Psst: we’ve talked before about office holiday party etiquette, what to wear to the holiday office party, and which of your coworkers should get a holiday card.

Picture via Stencil.

We share our best holiday networking tips and tricks -- and ponder whether political talk is ever a party-appropriate conversation topic.

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Sexual Harassment, Office Culture, Resumes, and “Boys Being Boys” http://corporette.com/sexual-harassment-office-culture/ http://corporette.com/sexual-harassment-office-culture/#comments Thu, 30 Nov 2017 17:39:57 +0000 http://corporette.com/?p=73995 We’ve all been hearing and talking about the surge of men getting fired, losing control of their companies, and otherwise being disciplined for sexual harassment and other bad behavior — and we’ve all been heartened by the groundswell of support for the women and men brave enough to come forward. I’m hopeful that we are […]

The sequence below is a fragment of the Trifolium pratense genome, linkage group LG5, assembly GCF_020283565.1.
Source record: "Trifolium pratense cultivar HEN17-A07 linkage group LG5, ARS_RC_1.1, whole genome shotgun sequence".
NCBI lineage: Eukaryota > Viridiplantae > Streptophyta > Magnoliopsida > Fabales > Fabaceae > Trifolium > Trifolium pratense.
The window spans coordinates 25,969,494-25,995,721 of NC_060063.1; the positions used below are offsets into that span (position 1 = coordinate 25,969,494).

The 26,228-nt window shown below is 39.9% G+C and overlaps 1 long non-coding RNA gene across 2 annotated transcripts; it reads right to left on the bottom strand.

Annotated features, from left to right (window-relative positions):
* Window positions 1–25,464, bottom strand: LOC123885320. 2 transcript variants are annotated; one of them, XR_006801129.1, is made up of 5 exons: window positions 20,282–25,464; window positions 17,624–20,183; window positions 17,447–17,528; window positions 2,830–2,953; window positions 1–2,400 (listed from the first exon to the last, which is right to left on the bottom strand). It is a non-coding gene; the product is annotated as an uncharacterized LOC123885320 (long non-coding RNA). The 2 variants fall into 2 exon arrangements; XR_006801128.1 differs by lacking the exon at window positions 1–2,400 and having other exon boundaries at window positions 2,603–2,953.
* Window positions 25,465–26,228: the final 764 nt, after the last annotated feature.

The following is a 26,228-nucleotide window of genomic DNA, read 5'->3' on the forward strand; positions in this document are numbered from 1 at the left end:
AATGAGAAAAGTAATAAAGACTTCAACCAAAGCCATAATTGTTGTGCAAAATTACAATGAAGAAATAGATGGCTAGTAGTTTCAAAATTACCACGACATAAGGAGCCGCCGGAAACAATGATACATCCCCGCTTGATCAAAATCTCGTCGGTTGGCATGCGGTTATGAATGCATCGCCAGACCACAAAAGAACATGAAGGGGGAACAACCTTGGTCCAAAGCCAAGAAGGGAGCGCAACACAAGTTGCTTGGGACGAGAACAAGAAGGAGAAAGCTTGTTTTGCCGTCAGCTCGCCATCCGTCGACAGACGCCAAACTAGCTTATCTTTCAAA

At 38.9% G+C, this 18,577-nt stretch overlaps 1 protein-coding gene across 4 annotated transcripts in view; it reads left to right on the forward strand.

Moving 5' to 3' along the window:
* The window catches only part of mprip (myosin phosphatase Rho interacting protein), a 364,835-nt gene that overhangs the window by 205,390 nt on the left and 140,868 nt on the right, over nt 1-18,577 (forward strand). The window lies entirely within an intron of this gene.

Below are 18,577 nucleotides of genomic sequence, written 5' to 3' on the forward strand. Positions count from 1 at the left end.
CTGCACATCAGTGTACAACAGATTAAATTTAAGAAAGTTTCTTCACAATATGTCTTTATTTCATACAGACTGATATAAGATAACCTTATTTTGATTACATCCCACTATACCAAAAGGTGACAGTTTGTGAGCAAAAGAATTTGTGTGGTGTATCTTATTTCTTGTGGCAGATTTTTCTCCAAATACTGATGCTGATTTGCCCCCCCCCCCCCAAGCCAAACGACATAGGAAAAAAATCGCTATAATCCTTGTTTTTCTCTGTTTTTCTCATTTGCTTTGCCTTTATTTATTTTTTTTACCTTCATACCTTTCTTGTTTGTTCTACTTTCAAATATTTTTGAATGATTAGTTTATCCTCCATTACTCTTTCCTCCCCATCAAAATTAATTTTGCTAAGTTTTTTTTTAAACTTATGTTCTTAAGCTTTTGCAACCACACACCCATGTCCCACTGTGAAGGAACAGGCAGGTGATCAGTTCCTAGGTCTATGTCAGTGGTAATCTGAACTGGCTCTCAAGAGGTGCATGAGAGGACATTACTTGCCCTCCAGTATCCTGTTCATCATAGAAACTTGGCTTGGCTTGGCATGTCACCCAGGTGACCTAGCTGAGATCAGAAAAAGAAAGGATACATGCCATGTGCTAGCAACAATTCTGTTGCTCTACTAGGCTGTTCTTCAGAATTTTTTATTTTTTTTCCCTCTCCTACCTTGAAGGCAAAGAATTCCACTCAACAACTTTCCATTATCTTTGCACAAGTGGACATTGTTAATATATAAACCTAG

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sexual harassment, office culture, resumes, and boys being boysWe’ve all been hearing and talking about the surge of men getting fired, losing control of their companies, and otherwise being disciplined for sexual harassment and other bad behavior — and we’ve all been heartened by the groundswell of support for the women and men brave enough to come forward. I’m hopeful that we are at the beginning of a tectonic shift in the way sexual harassment is handled at companies, where the default becomes “I believe her” — it’s about time. (Full disclosure, considering the stock photo: this is not a #metoo story, but my heart goes out to the many, many, many women and men who have such stories.) There’s been a lot of discussion and think pieces on this topic in the press — but here are a few questions I haven’t seen discussed that might  be interesting topics here: 1) How do you think these past few weeks will affect the companies, colleagues, and protégés (both male and female) of these men? How will they ever distance themselves enough? 2) For those of you who work at men-dominated firms where, perhaps, a “boys will be boys” attitude has prevailed in the past, has anything changed in the past few weeks? What are the positive changes you’ve seen (whether from HR, company/firm-wide meetings, etc.) that make you optimistic about the future?